For many of us in student housing, move-in day is the most exciting day of the year. The anticipation of the new academic year, a new place to live, making new friends, and welcoming everyone back to an otherwise quiet building reminds us of why we do this work and how much fun it can be! This year’s move-in presented some unique challenges, forcing us to think critically about how we have moved people in in the past and what might need to change in a post-COVID world. We think that a successful move-in, devoid of any possible nightmares, comes with careful planning and the utilization of established campus partners.
The Magical Month of October
When is the best time to start planning for move-in? October! The experience from August or September is still fresh, your residents are still getting settled in their spaces (and likely happy to give feedback) and things are slowing down from the fall “rush”. Gathering feedback from your team members, volunteers, students, parents, and vendors is an important step in taking a 360-review of how move-in went in order to make intentional plans for next fall. We talk about using data to make decisions, this is the perfect time do so!
As anyone closely involved with move-in can tell you, it takes a village. It takes numerous partnerships across campus with admissions, orientation, new student programs, student affairs, Greek life, athletics and other departments to make a seamless move-in for students. October is a prime time to set up meetings with these key stakeholders and solicit their feedback for their incoming student populations and what they might be looking for next fall for move-in to your facility. This information can help shape what your most integral campus partnerships are looking for, as well as what early arrivals or other expectations might look like, and what the common misconceptions of living in housing might be. Partnerships, such as those that exist on your campus in the service of students, should be quintessential drivers to promote, market and ultimately get students into housing.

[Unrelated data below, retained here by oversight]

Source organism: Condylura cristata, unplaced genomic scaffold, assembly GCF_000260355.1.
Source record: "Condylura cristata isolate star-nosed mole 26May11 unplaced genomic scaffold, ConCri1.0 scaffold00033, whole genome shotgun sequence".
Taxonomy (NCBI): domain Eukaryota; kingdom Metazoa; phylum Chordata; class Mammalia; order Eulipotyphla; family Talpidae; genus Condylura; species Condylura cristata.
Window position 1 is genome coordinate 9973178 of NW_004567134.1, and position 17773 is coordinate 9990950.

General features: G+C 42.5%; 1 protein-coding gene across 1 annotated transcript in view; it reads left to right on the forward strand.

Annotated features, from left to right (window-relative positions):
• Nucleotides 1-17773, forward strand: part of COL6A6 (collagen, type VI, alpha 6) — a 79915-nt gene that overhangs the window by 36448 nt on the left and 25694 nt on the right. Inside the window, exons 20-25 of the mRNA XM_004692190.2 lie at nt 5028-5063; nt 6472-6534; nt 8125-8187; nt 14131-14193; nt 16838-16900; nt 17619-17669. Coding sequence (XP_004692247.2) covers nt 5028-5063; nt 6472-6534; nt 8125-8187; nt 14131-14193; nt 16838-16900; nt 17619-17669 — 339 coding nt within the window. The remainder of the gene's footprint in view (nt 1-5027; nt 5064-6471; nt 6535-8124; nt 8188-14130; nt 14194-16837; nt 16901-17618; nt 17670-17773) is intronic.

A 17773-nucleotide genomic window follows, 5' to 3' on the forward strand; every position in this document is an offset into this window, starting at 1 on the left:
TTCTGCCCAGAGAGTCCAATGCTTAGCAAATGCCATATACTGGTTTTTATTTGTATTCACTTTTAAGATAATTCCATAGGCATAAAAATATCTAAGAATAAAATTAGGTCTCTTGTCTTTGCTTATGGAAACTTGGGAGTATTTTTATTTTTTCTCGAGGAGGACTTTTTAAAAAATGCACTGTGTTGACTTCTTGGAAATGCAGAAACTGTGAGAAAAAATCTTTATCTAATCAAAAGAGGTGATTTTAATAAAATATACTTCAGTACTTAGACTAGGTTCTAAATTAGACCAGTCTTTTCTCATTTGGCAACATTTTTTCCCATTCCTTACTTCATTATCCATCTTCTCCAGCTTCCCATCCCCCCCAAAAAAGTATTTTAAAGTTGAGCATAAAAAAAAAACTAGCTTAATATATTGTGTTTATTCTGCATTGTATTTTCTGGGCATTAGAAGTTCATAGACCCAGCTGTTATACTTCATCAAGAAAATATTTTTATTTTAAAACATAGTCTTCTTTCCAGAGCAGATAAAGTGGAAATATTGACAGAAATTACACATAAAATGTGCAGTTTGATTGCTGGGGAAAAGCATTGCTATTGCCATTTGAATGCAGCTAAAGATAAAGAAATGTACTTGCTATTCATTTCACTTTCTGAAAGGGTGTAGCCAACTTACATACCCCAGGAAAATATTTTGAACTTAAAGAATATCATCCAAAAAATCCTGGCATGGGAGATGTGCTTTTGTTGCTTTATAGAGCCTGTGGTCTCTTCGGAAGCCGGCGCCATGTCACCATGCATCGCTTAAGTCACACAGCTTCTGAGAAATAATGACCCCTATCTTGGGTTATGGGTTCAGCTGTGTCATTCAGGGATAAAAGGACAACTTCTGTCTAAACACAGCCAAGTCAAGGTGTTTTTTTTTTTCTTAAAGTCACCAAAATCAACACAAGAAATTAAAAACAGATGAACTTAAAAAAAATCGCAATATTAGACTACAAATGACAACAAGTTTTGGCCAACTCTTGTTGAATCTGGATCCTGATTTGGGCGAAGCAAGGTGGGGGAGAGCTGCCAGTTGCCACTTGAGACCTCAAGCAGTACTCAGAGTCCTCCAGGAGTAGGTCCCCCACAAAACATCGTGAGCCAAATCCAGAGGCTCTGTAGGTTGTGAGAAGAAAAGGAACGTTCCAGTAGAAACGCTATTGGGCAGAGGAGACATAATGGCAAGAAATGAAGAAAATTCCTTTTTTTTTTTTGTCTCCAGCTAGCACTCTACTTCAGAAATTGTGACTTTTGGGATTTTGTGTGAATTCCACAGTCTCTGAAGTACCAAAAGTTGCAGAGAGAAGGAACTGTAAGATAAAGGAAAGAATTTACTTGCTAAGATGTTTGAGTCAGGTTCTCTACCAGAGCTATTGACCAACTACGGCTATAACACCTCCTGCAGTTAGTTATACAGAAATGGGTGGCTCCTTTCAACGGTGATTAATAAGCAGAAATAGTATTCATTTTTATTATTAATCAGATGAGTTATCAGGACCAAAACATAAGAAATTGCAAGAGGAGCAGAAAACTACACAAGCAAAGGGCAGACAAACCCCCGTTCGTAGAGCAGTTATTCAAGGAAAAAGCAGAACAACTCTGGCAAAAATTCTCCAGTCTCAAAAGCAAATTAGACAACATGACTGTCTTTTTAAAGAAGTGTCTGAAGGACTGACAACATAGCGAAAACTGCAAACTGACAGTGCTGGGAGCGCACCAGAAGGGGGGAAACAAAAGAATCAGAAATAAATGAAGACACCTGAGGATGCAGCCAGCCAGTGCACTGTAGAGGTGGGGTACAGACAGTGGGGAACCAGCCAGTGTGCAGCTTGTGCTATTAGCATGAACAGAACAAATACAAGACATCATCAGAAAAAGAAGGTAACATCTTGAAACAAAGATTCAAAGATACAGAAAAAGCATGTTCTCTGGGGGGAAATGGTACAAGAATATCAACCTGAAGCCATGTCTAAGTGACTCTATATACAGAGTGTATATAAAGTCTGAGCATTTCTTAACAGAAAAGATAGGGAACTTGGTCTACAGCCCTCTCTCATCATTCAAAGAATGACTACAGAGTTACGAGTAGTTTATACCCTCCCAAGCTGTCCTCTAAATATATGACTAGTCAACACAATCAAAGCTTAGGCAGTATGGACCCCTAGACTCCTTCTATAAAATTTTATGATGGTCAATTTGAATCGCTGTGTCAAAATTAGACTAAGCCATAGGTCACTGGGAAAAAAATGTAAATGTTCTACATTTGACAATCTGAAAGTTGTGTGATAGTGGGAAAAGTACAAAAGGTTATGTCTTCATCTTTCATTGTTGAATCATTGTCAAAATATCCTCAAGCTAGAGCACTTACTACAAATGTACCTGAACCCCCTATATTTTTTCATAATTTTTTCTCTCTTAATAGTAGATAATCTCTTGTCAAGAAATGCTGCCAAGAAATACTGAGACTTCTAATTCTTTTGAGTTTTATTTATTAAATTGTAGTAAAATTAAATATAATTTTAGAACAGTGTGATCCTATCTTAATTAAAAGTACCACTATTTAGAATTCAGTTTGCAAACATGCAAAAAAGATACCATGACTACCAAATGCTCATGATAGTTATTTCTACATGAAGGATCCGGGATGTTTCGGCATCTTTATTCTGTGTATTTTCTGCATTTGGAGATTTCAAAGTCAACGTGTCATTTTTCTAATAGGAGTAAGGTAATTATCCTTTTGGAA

Utilizing Your Vendors
Part of planning a successful move in requires careful understanding of limitations that might exist within your team or at your facility. Is parking a challenge? Is weather a consideration? Is there a likelihood of your elevators or other facility-related items being temperamental during move-in weekend? In addition to 3rd party operations managers, there are many different vendors in the turn and move-in business that are there to make our lives easier, especially handling things that we may not want to do or might not be good at. Figuring out what those items are for you, your campus and engaging with them this fall puts your move-in in a good position to get the best pricing prior to the busy spring and summer these vendors typically see. This might include scheduling resources and assigned move-in timeslots via a move-in RSVP process, renting bins and dollies to make moving items into the building easier, or physical labor to move things upstairs to avoid elevator jams.
In conclusion, a careful and well executed move-in comes from a feedback-driven plan that starts 10-11 months in advance. Devoting time to scheduling meetings with key stakeholders and engaging vendors early and often in the process ensures that everyone has a well-managed and well executed move in plan.